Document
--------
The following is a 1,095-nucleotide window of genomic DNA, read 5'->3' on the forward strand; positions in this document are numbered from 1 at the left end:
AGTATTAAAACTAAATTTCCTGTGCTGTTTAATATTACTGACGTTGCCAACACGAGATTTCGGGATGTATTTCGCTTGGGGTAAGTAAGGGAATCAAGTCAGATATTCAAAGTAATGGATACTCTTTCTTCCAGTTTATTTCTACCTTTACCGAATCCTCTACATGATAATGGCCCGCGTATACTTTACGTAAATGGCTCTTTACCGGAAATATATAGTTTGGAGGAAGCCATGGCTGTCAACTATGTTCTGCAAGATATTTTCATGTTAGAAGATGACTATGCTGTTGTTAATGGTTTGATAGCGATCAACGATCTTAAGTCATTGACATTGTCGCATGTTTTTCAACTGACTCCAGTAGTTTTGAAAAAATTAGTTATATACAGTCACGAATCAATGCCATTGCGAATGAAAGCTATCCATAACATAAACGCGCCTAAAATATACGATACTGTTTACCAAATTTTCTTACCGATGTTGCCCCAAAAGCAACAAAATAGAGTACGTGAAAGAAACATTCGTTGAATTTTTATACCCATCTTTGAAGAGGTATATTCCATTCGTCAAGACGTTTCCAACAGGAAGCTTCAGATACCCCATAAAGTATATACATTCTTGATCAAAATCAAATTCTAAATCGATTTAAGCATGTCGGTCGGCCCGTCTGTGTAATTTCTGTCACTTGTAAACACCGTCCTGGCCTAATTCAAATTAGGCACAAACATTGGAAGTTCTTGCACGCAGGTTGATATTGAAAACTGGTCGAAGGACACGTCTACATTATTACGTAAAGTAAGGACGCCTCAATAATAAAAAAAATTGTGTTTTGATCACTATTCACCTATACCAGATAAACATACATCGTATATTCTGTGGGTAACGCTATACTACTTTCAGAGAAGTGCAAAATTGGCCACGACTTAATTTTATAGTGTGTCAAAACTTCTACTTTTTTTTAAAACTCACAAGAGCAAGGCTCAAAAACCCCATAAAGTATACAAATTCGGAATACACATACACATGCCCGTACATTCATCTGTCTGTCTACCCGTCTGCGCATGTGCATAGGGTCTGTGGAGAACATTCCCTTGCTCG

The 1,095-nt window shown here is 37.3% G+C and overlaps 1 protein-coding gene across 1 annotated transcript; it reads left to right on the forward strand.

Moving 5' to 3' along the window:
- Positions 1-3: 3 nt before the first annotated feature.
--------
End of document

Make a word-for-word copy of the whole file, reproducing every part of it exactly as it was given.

The following is a 1,095-nucleotide window of genomic DNA, read 5'->3' on the forward strand; positions in this document are numbered from 1 at the left end:
AGTATTAAAACTAAATTTCCTGTGCTGTTTAATATTACTGACGTTGCCAACACGAGATTTCGGGATGTATTTCGCTTGGGGTAAGTAAGGGAATCAAGTCAGATATTCAAAGTAATGGATACTCTTTCTTCCAGTTTATTTCTACCTTTACCGAATCCTCTACATGATAATGGCCCGCGTATACTTTACGTAAATGGCTCTTTACCGGAAATATATAGTTTGGAGGAAGCCATGGCTGTCAACTATGTTCTGCAAGATATTTTCATGTTAGAAGATGACTATGCTGTTGTTAATGGTTTGATAGCGATCAACGATCTTAAGTCATTGACATTGTCGCATGTTTTTCAACTGACTCCAGTAGTTTTGAAAAAATTAGTTATATACAGTCACGAATCAATGCCATTGCGAATGAAAGCTATCCATAACATAAACGCGCCTAAAATATACGATACTGTTTACCAAATTTTCTTACCGATGTTGCCCCAAAAGCAACAAAATAGAGTACGTGAAAGAAACATTCGTTGAATTTTTATACCCATCTTTGAAGAGGTATATTCCATTCGTCAAGACGTTTCCAACAGGAAGCTTCAGATACCCCATAAAGTATATACATTCTTGATCAAAATCAAATTCTAAATCGATTTAAGCATGTCGGTCGGCCCGTCTGTGTAATTTCTGTCACTTGTAAACACCGTCCTGGCCTAATTCAAATTAGGCACAAACATTGGAAGTTCTTGCACGCAGGTTGATATTGAAAACTGGTCGAAGGACACGTCTACATTATTACGTAAAGTAAGGACGCCTCAATAATAAAAAAAATTGTGTTTTGATCACTATTCACCTATACCAGATAAACATACATCGTATATTCTGTGGGTAACGCTATACTACTTTCAGAGAAGTGCAAAATTGGCCACGACTTAATTTTATAGTGTGTCAAAACTTCTACTTTTTTTTAAAACTCACAAGAGCAAGGCTCAAAAACCCCATAAAGTATACAAATTCGGAATACACATACACATGCCCGTACATTCATCTGTCTGTCTACCCGTCTGCGCATGTGCATAGGGTCTGTGGAGAACATTCCCTTGCTCG

The 1,095-nt window shown here is 37.3% G+C and overlaps 1 protein-coding gene across 1 annotated transcript; it reads left to right on the forward strand.

Moving 5' to 3' along the window:
- Positions 1-3: 3 nt before the first annotated feature.